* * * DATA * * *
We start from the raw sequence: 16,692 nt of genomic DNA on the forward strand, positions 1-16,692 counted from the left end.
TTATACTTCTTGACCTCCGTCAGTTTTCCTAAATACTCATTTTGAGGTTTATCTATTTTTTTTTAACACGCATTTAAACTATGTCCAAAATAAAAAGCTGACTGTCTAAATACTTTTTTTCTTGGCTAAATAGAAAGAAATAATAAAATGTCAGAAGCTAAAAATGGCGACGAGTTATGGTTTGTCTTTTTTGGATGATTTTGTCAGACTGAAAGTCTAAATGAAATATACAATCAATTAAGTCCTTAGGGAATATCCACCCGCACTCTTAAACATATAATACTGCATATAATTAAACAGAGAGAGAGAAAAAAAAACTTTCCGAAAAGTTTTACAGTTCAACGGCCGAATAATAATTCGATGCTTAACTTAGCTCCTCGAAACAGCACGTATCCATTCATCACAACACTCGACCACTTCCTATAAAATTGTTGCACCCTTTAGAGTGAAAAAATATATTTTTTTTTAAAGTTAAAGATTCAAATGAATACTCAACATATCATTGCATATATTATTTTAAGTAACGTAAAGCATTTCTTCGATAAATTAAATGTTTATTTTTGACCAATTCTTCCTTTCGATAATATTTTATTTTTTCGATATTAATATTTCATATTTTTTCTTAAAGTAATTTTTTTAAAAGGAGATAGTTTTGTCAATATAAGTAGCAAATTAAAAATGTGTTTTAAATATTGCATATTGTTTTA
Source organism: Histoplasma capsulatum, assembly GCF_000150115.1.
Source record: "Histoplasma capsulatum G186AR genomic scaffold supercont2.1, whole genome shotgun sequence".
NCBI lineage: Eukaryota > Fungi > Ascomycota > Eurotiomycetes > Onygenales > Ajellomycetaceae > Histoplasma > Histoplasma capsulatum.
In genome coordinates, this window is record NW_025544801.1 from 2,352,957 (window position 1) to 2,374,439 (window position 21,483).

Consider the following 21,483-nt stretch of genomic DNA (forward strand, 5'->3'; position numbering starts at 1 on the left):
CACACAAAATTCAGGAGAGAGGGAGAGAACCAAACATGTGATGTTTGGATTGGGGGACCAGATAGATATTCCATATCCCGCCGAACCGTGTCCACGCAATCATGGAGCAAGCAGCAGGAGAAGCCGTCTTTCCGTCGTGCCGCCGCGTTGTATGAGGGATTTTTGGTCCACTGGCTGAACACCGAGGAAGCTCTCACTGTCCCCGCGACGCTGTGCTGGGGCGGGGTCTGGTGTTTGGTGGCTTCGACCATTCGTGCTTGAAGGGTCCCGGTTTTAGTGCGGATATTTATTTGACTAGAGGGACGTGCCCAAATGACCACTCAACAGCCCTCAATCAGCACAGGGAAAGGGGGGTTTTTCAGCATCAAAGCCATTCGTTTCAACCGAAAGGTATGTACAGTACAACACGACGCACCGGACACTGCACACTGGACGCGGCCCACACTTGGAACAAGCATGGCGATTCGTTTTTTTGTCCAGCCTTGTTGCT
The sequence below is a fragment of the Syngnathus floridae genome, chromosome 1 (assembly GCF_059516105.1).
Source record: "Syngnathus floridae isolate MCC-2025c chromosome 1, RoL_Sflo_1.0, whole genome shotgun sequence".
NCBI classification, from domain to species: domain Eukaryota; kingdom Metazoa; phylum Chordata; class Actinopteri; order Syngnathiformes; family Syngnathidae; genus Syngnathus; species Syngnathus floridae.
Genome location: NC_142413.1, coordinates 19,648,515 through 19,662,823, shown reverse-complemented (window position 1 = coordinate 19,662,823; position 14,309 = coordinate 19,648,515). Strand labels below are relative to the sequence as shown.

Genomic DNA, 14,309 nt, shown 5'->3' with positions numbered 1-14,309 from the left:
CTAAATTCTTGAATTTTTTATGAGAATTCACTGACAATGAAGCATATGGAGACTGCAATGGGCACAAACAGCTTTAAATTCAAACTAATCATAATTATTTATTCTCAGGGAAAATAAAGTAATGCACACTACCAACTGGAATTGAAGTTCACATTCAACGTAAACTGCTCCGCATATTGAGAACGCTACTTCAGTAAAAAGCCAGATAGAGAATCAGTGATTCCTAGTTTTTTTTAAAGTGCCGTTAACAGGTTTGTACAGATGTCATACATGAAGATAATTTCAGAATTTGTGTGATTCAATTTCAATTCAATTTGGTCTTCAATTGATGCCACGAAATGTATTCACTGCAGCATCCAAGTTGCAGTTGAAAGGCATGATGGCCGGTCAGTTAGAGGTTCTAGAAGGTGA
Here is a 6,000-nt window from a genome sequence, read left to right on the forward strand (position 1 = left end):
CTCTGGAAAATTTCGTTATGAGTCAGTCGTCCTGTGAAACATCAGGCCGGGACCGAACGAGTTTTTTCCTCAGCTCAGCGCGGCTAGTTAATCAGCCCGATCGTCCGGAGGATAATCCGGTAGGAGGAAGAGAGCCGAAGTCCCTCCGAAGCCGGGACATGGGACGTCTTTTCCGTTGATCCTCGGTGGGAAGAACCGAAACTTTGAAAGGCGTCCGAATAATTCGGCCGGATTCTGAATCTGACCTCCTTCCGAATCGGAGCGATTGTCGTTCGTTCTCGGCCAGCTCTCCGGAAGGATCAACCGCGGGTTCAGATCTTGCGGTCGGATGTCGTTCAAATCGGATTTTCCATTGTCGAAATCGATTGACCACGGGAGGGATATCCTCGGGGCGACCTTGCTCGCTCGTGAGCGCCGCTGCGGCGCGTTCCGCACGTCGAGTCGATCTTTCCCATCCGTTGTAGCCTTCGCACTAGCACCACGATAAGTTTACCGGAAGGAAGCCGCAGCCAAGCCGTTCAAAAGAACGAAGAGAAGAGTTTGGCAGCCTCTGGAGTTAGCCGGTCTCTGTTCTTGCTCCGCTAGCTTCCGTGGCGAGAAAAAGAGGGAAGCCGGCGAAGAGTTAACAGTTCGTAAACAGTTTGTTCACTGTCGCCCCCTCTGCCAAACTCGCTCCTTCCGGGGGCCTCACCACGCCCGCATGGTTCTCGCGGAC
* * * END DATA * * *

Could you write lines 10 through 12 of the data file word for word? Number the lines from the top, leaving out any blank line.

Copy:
Source record: "Syngnathus floridae isolate MCC-2025c chromosome 1, RoL_Sflo_1.0, whole genome shotgun sequence".
NCBI classification, from domain to species: domain Eukaryota; kingdom Metazoa; phylum Chordata; class Actinopteri; order Syngnathiformes; family Syngnathidae; genus Syngnathus; species Syngnathus floridae.
Genome location: NC_142413.1, coordinates 19,648,515 through 19,662,823, shown reverse-complemented (window position 1 = coordinate 19,662,823; position 14,309 = coordinate 19,648,515). Strand labels below are relative to the sequence as shown.